Earthworks is an art movement that surged during the late 1960S. It is a type of art made in nature that often uses raw materials found in the natural world. Earthworks pieces can be monumental in scope. For example, Robert Smithson’s Spiral Jetty is over 300 meters long. It is made entirely of dirt and rock that was bulldozed into a circular pattern in the middle of a lake. Like many other art movements, the Earthworks movement was inspired by events occurring in the world.
Earthworks artists believed that art had become over-commercialized. In other words, they worried that the artistic value of their work had become deemphasized as galleries strove to sell more and more. In response, many young artists came together and created a new type of art. Their pieces were meant to be a rejection of commercial art, which was popular at the time. They hoped to expand the artistic vision of the general population beyond the gallery and rejected what they considered the artificiality that had taken over the art scene.
Additionally, the period in question was a time of social reform and awareness. For the first time, people were becoming concerned about protecting the environment. For Earthworks artists, this concern translated to contemplation about the role of nature in daily life and its ties to art. A typical characteristic of Earthworks art is the use of natural and organic material, such as stones, dirt, or tree branches. Furthermore, Earthworks artists not only sought inspiration in nature, but also believed that art must be created in nature. Because of this, most pieces were constructed outside. In fact, for Earthworks artists, the landscape was considered the canvas, although a few Earthwork pieces were featured in galleries.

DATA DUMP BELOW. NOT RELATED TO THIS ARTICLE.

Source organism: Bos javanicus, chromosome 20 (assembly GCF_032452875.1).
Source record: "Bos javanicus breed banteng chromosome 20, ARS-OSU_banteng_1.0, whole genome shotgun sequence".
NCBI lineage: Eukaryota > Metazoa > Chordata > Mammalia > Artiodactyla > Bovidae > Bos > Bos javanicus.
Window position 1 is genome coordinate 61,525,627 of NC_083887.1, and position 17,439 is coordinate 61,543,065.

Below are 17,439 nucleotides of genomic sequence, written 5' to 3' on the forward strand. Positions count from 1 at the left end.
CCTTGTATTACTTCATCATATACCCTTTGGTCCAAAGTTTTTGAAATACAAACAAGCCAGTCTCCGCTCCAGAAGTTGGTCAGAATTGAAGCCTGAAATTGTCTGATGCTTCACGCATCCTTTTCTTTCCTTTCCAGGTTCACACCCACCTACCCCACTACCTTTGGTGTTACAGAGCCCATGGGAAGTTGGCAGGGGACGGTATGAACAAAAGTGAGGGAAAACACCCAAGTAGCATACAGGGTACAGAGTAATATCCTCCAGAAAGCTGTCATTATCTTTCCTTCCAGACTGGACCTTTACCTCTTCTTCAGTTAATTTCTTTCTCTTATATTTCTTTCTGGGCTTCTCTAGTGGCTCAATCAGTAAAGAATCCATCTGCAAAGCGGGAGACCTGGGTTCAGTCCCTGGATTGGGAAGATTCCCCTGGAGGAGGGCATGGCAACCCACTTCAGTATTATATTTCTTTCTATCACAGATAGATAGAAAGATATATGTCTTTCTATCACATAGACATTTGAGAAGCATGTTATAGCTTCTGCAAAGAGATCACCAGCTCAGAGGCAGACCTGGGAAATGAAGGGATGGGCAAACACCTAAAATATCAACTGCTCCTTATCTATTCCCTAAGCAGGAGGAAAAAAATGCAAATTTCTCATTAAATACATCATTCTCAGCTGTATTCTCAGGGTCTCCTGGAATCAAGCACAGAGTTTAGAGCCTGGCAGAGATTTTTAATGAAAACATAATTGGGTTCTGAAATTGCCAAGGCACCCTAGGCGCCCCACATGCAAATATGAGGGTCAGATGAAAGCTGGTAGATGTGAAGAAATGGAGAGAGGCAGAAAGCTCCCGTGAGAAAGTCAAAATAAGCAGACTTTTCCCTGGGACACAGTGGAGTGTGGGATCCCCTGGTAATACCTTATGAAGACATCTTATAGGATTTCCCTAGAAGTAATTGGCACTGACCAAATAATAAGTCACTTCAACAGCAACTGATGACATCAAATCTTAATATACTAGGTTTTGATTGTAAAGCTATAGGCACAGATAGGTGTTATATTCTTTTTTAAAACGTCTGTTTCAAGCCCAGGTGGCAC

Monumental: impressively large
Scope: a range; an extent
Bulldoze: to flatten or reshape land
Commercialize: to run something as a business; to exploit for financial gain
Deemphasize: to take the focus away from
Artificiality: the state of being fake
Landscape: an area of scenery
Q. The word strove in the passage is closest in meaning to
(C) kept from